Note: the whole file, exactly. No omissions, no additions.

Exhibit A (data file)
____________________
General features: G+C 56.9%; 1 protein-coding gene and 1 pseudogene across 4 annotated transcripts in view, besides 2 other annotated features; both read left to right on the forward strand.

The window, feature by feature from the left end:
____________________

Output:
General features: G+C 56.9%; 1 protein-coding gene and 1 pseudogene across 4 annotated transcripts in view, besides 2 other annotated features; both read left to right on the forward strand.

The window, feature by feature from the left end: